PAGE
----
Antient, Free and Accepted Masons

What is Freemasonry? … one of the world’s oldest and largest fraternal organisations … an organisation of men who adopt the fundamental principle of integrity, goodwill and charity as the foundations for an individual’s life and character … a non-profit organisation that is heavily involved in supporting charity and community service … comprised of men of good character with high ideals and worthwhile values who make a difference in the community

Freemasonry is not … a secret society … a religion or a substitute for religion … a benefit society and to join for personal gain

A Freemasons Code … to share a concern and respect for human values, moral standards, the laws of society and the rights of individuals … to believe in a Supreme Being … to help other people through charity work and community service … to promote fellowship and goodwill among his fellow members … to regularly attend Lodge meetings and participate, with his family, in masonic activities

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The first New Zealand Masonic meeting was in 1837 at Port Levy, Banks Peninsula, with a gathering of French masons on board the whaling ship Le Comte de Paris

The first lodge was the New Zealand Pacific, under the English constitution, which met in Wellington in November 1842 … the next year saw the inaugural meeting of the Ara Lodge in Auckland, under the Irish constitution … by 1861 Masonic lodges had opened in all the main ports, and Dunedin hosted the first lodge under the Scottish constitution … most early members had been Masons in the UK, but membership spread steadily … by 1890 there were 151 lodges, and a movement emerged to create a New Zealand Grand Lodge … it was only partially successful, with 65 lodges joining … in 2010 there were 273 active lodges and over 10,000 members

Freemasonry was never a benefit society, but it provided support to members in distress and assisted members’ widows and children … the movement also provided charity for the wider society … it had particular interests in the aged, youth and medical research

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Masons believed in one supreme being, but within this they claimed to welcome all Christian denominations … there was, however, a long history of mutual antagonism between Masons and Catholics … Masons were exclusively a brotherhood … although they held ladies’ nights and family picnics, and from 1964 some lodges admitted women into their refectories, Masons argued that to admit women would challenge the international principles of the movement … Freemasonry grew until the 1960s … then it declined, as the existing membership aged and younger men found alternative forms of entertainment and activities involving their spouses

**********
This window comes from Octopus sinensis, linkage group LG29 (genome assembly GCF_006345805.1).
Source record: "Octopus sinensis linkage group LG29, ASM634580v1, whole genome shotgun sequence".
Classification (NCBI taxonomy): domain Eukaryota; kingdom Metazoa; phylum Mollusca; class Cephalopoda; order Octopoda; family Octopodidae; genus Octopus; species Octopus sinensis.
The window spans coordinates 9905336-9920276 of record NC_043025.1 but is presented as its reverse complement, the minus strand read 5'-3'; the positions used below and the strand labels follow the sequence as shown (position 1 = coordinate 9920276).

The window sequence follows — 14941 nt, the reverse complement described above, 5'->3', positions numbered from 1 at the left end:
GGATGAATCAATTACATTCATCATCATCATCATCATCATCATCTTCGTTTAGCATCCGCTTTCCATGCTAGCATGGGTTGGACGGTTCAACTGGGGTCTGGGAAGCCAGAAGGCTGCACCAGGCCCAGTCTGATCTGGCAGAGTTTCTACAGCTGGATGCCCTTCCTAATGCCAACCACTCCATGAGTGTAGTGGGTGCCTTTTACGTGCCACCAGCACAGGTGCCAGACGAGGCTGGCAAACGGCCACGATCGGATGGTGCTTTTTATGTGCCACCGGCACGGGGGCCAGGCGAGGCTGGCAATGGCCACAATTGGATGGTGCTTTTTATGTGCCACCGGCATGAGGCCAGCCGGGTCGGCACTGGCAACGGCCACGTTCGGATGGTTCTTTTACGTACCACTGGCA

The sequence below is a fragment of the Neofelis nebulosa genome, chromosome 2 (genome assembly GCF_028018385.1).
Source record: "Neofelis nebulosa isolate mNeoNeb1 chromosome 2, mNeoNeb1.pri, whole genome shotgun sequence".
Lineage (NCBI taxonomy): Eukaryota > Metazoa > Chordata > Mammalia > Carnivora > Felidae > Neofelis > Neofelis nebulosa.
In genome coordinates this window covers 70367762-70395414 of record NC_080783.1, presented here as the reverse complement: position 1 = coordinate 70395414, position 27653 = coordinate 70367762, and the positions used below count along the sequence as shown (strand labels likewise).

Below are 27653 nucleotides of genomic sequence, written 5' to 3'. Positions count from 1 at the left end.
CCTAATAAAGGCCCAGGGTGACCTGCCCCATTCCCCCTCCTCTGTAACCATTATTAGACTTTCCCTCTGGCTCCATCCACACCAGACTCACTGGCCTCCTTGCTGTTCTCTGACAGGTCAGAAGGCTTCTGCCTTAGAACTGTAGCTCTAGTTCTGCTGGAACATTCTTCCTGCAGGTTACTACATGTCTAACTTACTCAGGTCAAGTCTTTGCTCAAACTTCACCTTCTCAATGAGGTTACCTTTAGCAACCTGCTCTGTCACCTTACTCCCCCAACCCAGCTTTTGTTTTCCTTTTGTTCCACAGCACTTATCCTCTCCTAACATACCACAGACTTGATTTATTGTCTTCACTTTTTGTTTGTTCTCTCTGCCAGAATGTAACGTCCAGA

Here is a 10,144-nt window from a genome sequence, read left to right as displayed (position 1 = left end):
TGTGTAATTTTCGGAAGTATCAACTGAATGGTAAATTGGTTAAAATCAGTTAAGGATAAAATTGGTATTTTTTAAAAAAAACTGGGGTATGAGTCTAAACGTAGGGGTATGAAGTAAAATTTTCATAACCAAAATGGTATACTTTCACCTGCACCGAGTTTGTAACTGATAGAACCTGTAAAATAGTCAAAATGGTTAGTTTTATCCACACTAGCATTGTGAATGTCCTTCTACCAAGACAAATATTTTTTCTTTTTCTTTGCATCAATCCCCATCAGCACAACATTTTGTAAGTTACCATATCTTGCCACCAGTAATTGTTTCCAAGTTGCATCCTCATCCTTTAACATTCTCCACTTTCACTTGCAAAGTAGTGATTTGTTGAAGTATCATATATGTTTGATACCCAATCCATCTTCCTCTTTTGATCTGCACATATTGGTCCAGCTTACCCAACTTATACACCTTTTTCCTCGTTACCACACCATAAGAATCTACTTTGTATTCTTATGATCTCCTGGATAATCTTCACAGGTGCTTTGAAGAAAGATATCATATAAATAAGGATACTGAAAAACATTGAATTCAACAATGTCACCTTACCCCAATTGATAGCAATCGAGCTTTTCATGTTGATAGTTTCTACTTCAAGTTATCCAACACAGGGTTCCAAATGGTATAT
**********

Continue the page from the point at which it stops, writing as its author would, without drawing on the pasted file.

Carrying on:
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During and following the development of Craft Freemasonry, there have been formed many additional Masonic Orders and Organisations … while these other Orders are separate from Craft Freemasonry they almost all require membership of the Craft as a basic qualification for admission, and some have additional membership requirements … certain of these Orders are related to Craft Freemasonry, and extend the legends and moral lessons introduced in its ceremonies … within New Zealand Freemasonry, one of these Orders, known as the Royal Arch, is, for historical reasons, most closely associated with Craft Freemasonry … the following is a list of other Orders and Organisations active in New Zealand … where information has been agreed with the order concerned, the link provides some details of that organisation …

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The following higher Freemasonry orders can be found here …

Order of the Holy Royal Arch

Order of the Mark Master Masons

Order of the Secret Monitor

Ancient and Accepted Rite (Rose Croix)

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The following Masonic Benevolent Institutions can be found here …

Royal Masonic Benevolent Institution

Royal Masonic Hospital

Royal Masonic Institution for Boys

Royal Masonic Institution for Girls

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The remainder of this page is an accumulation of individual Freemasonry jewels …

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